With less than a week left for Durga Puja, preparations are in full swing for the mega festival that begins on 1 October this year. In Delhi’s Chittaranjan Park, which alone hosts scores of Duga Puja pandals, organising committees are brainstorming ideas, hiring artists from far and wide to give shape to those concepts.
This year, celebrations are more special for its grand comeback after two years of hiatus due to Covid-19 pandemic. Residents around thee pandals are gearing up to dance to the beats of the quintessential dhaak (Bengali drum), recitals, drama, live shows, dhunuchi dance (holding clay bowls filled with coconut husks and burning charcoal) and devour exemplary food during the five days of Durga puja.
On Mahalaya, which was celebrated on 25 September, sculptors, who have been working for days carving and chiseling the idol of Durga, carry out their final touch of drawing the eyes of the Mother. Called Chokkhu Daan, which means offering the eyes to Durga idols, artisans paint the beautiful eyes of the goddess in the week hours. It is a special ritual of Mahalaya, which marks the beginning of Durga’s ascend to visit her father’s house.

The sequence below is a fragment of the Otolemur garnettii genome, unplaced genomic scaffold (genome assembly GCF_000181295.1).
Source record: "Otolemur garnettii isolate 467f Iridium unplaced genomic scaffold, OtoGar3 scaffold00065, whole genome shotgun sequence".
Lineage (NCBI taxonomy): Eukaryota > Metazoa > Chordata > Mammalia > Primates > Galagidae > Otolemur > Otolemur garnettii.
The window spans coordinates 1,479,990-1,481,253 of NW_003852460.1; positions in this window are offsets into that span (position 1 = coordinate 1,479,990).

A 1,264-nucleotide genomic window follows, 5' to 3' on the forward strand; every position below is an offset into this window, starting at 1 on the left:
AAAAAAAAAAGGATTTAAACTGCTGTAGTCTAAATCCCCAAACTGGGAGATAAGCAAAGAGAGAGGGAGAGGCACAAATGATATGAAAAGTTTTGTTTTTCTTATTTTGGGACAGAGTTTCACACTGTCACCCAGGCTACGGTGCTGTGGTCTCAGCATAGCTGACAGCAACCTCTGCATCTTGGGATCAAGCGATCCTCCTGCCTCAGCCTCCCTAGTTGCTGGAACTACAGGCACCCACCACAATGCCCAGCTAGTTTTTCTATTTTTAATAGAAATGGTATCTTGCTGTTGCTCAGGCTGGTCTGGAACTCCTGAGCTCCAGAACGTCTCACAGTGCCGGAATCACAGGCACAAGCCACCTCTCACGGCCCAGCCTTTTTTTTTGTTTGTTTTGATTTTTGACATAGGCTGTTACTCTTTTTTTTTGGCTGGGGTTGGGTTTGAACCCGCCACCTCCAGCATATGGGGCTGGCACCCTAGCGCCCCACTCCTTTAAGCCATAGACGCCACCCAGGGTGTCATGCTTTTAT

Every year, preparations for this mega festival run into months to bring out the grandeur and opulence. In the run up to the Puja, September rains usually play spoilt sport for the pandal makers and organizers. This year, it was no different.
After pausing work for three crucial days, pandal makers have swung into action with their intricate artistry to build the structure that will welcome and house the Goddess.
Durga Puja, widely observed by the Hindu communities in the eastern part of India, is the largest festival celebrated by Bengalis. It is a five-day long festival of lights and drums, coupled with meat and fish delicacies spread out in food stalls inside the pandals where Goddess Durga sits with her five children, in pomp and glory.
A visual trip to CR Park as Delhi prepares to welcome Goddess Durga
With PTI inputs
With PTI inputs